Dear All About Jazz Readers,

If you're familiar with All About Jazz, you know that we've dedicated over two decades to supporting jazz as an art form, and more importantly, the creative musicians who make it. Our enduring commitment has made All About Jazz one of the most culturally important websites of its kind in the world reaching hundreds of thousands of readers every month. However, to expand our offerings and develop new means to foster jazz discovery we need your help.

You can become a sustaining member for a modest $20 and in return, we'll immediately hide those pesky Google ads PLUS deliver exclusive content and provide access to future articles for a full year! This combination will not only improve your AAJ experience, it will allow us to continue to rigorously build on the great work we first started in 1995. Read on to view our project ideas...

436

Aki Takase / Alexander Von Schlippenbach: Iron Wedding

Nic Jones By

Sign in to view read count
If there was ever anything predictable about these two pianists coming together on record, the results are anything but. Alexander von Schlippenbach is the senior figure by some decades, but this is still such a meeting of minds that the difference of time pales into insignificance. This is their first meeting on record in fifteen years. Time passing has honed their dialectic, rendering it the product of evolving sensibilities.

That's clear enough on the ten minutes of "Suite In Five Parts." The duo seems to dance around each other before settling by mutual and slowly agreed consent on a mood of contemplative unease. Every note is played serving to ensure a state of enticement, to keep the listening closely for things to evolve, even though the prospect of resolution is something perpetually and constructively deferred.

The mood, something antithetical to music that is anything but a music of mood, is on "Twelve Tone Tales" again one of unease, although this time the processes of deep thinking are closer to the music's surface, serving as indicators of dialogue in a perpetual state of flux.

The brief "Eight" gets as close as anything here to Cecil Taylor's hyperactivity, although the contours of the music are inevitably and entirely of the duo's own making. Lennie Tristano comes into the reckoning too with the deployment of long lines strung out for the soundest and most trenchantly resounding of musical reasons.

Neither player is credited with the celeste, but it's that instrument that turns up beneath one pair of hands on "Zankapfel." It adds a whole different color to proceedings which have even less truck with resolution. The music seems to take on an unassuming force of its own, turning the two players into mere servants even while they consciously avoid both bombast and every empty gesture that goes with it.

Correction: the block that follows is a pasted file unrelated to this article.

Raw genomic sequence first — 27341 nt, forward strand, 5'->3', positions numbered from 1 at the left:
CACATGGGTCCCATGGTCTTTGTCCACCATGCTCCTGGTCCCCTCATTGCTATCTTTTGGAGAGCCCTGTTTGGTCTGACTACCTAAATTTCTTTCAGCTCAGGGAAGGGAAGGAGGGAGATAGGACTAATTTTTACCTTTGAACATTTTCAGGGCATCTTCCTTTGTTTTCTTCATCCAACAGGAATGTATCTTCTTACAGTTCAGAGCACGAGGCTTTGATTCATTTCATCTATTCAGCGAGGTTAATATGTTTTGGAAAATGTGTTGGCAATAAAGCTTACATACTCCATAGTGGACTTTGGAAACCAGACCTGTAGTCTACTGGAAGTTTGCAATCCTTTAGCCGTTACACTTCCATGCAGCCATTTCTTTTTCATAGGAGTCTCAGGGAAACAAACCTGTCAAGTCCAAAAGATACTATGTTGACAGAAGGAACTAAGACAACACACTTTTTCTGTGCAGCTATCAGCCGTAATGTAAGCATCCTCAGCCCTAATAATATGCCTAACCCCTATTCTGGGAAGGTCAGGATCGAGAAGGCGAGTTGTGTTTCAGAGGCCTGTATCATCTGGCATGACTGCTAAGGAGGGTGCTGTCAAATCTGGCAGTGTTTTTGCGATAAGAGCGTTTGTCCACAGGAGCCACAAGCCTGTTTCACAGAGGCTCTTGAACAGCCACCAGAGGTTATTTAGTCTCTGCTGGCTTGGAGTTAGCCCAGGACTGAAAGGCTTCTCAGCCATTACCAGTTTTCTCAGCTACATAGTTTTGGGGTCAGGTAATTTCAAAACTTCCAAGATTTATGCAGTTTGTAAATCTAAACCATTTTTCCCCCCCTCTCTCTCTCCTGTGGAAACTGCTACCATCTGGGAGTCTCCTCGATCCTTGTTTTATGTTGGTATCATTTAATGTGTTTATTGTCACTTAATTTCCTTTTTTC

The title track is almost a repeat performance in terms of the dynamics of the music, but of course the very notion of repetition to musicians like these, is another take on anathema. Even in such circumstances the music is again given the time to breathe and the exchanges between the two are seamless.

"Passacaglia 1, 2, 3" is perhaps as close to conventional in its development as anything here. Underplaying is the mutually agreed order of the day and the slightly faltering progress of the music sounds as much like a homage to Claude Debussy as it does to Thelonious Monk.

Visit Aki Takase and Alexander von Schlippenbach on the web.

Track Listing: Early Light; Circuit; Suite In Five Parts; Steinblock; Twelve Tone Tales; RTP; Gold Inside; Eight; Zankapfel; Thrown In; Off Hand; Dwarna's Late Light; Iron Wedding; Passacaglia 1, 2, 3; Yui's Dance; Rain; Far On.

Personnel: Aki Takase: piano; Alexander Von Schlippenbach: piano.

Title: Iron Wedding | Year Released: 2009 | Record Label: Intakt Records

Tags

comments powered by Disqus

Shop for Music

Start your music shopping from All About Jazz and you'll support us in the process. Learn how.

Radio
Album Reviews
Extended Analysis
Album Reviews
Extended Analysis
Read more articles
Cherry ‎– Sakura

Cherry ‎– Sakura

Intakt Records
2017

buy
Hotel Zauberberg

Hotel Zauberberg

Intakt Records
2016

buy
Flying Soul

Flying Soul

Intakt Records
2014

buy
 

My Ellington

Enja Records
2013

buy
 

New Blues

Enja Records
2012

buy

Related Articles

Read When Will The Blues Leave Album Reviews
When Will The Blues Leave
By Karl Ackermann
May 22, 2019
Read Crowded Heart Album Reviews
Crowded Heart
By Dan Bilawsky
May 22, 2019
Read Infinite Itinerant Album Reviews
Infinite Itinerant
By Geno Thackara
May 22, 2019
Read Pulcino Album Reviews
Pulcino
By Nicholas F. Mondello
May 22, 2019
Read Hastings Jazz Collective/Shadow Dances Album Reviews
Hastings Jazz Collective/Shadow Dances
By Dan McClenaghan
May 21, 2019
Read That's a Computer Album Reviews
That's a Computer
By Jerome Wilson
May 21, 2019
Read All I Do Is Bleed Album Reviews
All I Do Is Bleed
By Paul Naser
May 21, 2019